Waterways and Beach Accesses
Find descriptions below for Esquimalt's waterways and beach accesses. Download the Esquimalt Parks Map for waterway and beach access locations.
1. Arm Street Promenade
Arm Street Promenade is a .5 hectare park with views of the popular Gorge Waterway.
A combination of steps and ramps leads to a walkway and every bench has its own vista of life on the Gorge.
This waterway was established by the Township of Esquimalt, the City of Victoria and the Provincial Capital Commission in 1982.
The promenade is located at the end of Arm Street, on the north side of Craigflower Road. Enter on foot from Selkirk Avenue.
At the bottom of Dellwood Avenue you'll find a short stairway to a water-side platform and bench. There you have a quiet viewpoint of the Gorge waterway.
At the bottom of Grafton Street lies a pathway flanked by native vegetation leading to a rocky headland. Here you'll enjoy sweeping views of the Strait of Juan de Fuca, from Saxe Point Park to the West Shore.
Drive west on Craigflower Road then turn right on Forshaw Road. At the end of this road you’ll find a ramp suitable for a canoe or a kayak launch and a bench to sit and admire the pleasant vistas over the Gorge waterway including Kinsmen Gorge Park and Saanich walkway. The beach access doesn’t offer any parking space; therefore mostly used by the local residents.
A pathway from the bottom of Foster Street leads via steps to a pebble beach. Look down to see what the tide reveals, or look across the Strait of Juan de Fuca to the Olympic Mountains.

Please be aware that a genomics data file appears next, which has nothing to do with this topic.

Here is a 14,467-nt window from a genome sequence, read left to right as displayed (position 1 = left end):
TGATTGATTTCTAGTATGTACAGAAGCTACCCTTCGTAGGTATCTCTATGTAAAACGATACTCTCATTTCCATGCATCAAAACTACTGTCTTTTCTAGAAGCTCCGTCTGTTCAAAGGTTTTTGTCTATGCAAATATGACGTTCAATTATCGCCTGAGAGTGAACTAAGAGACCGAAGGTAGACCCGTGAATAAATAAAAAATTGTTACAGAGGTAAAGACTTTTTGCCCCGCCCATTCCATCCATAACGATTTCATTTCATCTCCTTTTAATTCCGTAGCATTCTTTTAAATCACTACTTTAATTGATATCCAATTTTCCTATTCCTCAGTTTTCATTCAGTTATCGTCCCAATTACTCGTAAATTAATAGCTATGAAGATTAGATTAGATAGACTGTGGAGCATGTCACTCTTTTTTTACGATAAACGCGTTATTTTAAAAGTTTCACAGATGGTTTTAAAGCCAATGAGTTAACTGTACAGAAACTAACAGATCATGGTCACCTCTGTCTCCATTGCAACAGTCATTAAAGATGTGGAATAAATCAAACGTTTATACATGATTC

The bottom of Kinver Street attracts more than beachcombers. Kayakers and canoeists can launch from here, and at low tide, you can walk to nearby Fleming Beach.
This quiet viewpoint at the end of McNaughton Avenue features a fully accessible platform with benches to rest and enjoy the view of the Gorge Waterway.
A concrete and wooden stairway at the bottom of Nelson Street leads down to a viewing platform just shy of the water. From the deck there are pleasant views over the Juan de Fuca Strait and the West Shore.
At the end of Sturdee Street you’ll find steps flanked by wild roses leading down to a small pebble-beached cove. There are narrow views over the Strait of Juan de Fuca, while a resting bench near the street overlooks cliff side willows.
11. West Bay Walkway
Esquimalt's West Bay Walkway was developed in 1980 as a joint project with the Provincial Capital Commission and the City of Victoria. It connects to Victoria's West Song Way for 2.9 kilometre walk from downtown to West Bay.
The walkway features overhanging Douglas fir and Arbutus trees, as well as some Oaks, broom and wild flowers. Also in evidence are glacial score marks on the rocky outcrops.
West Bay Walkway is fully accessible, and provides rest stops where every bench has a great view.
The walkway is found on lower Head Street.
This small viewpoint at the end of Yarrow Street is marked by a large Sequoia (Redwood) and several old apple trees. The beach is actually a tidal flat suitable for launching a canoe or kayak.